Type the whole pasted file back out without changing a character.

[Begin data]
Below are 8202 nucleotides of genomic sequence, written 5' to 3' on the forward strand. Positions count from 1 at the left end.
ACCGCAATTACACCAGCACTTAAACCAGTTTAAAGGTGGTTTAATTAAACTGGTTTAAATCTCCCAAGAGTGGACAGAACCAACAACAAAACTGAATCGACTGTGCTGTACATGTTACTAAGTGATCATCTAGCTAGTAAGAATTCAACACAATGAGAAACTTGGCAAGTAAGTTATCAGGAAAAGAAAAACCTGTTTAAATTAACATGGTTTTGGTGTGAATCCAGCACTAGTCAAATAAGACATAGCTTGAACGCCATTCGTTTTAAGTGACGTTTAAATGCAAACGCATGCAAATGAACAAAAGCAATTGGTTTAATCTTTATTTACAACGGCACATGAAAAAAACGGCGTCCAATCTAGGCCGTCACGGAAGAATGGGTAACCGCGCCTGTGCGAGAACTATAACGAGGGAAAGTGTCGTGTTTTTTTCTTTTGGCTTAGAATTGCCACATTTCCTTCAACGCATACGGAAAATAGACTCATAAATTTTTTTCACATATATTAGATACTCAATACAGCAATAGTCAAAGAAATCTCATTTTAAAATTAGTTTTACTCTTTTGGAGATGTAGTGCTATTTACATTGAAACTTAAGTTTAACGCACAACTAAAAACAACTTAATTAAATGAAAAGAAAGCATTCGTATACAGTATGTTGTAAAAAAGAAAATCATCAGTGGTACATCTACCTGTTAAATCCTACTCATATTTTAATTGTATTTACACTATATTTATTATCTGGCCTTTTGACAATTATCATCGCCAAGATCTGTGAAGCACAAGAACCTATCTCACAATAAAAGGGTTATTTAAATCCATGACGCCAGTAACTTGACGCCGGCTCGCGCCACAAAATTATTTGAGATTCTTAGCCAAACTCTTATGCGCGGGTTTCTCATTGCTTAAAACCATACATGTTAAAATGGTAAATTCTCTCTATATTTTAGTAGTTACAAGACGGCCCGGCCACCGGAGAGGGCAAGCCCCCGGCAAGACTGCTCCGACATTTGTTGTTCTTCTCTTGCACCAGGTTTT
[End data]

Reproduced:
Below are 8202 nucleotides of genomic sequence, written 5' to 3' on the forward strand. Positions count from 1 at the left end.
ACCGCAATTACACCAGCACTTAAACCAGTTTAAAGGTGGTTTAATTAAACTGGTTTAAATCTCCCAAGAGTGGACAGAACCAACAACAAAACTGAATCGACTGTGCTGTACATGTTACTAAGTGATCATCTAGCTAGTAAGAATTCAACACAATGAGAAACTTGGCAAGTAAGTTATCAGGAAAAGAAAAACCTGTTTAAATTAACATGGTTTTGGTGTGAATCCAGCACTAGTCAAATAAGACATAGCTTGAACGCCATTCGTTTTAAGTGACGTTTAAATGCAAACGCATGCAAATGAACAAAAGCAATTGGTTTAATCTTTATTTACAACGGCACATGAAAAAAACGGCGTCCAATCTAGGCCGTCACGGAAGAATGGGTAACCGCGCCTGTGCGAGAACTATAACGAGGGAAAGTGTCGTGTTTTTTTCTTTTGGCTTAGAATTGCCACATTTCCTTCAACGCATACGGAAAATAGACTCATAAATTTTTTTCACATATATTAGATACTCAATACAGCAATAGTCAAAGAAATCTCATTTTAAAATTAGTTTTACTCTTTTGGAGATGTAGTGCTATTTACATTGAAACTTAAGTTTAACGCACAACTAAAAACAACTTAATTAAATGAAAAGAAAGCATTCGTATACAGTATGTTGTAAAAAAGAAAATCATCAGTGGTACATCTACCTGTTAAATCCTACTCATATTTTAATTGTATTTACACTATATTTATTATCTGGCCTTTTGACAATTATCATCGCCAAGATCTGTGAAGCACAAGAACCTATCTCACAATAAAAGGGTTATTTAAATCCATGACGCCAGTAACTTGACGCCGGCTCGCGCCACAAAATTATTTGAGATTCTTAGCCAAACTCTTATGCGCGGGTTTCTCATTGCTTAAAACCATACATGTTAAAATGGTAAATTCTCTCTATATTTTAGTAGTTACAAGACGGCCCGGCCACCGGAGAGGGCAAGCCCCCGGCAAGACTGCTCCGACATTTGTTGTTCTTCTCTTGCACCAGGTTTT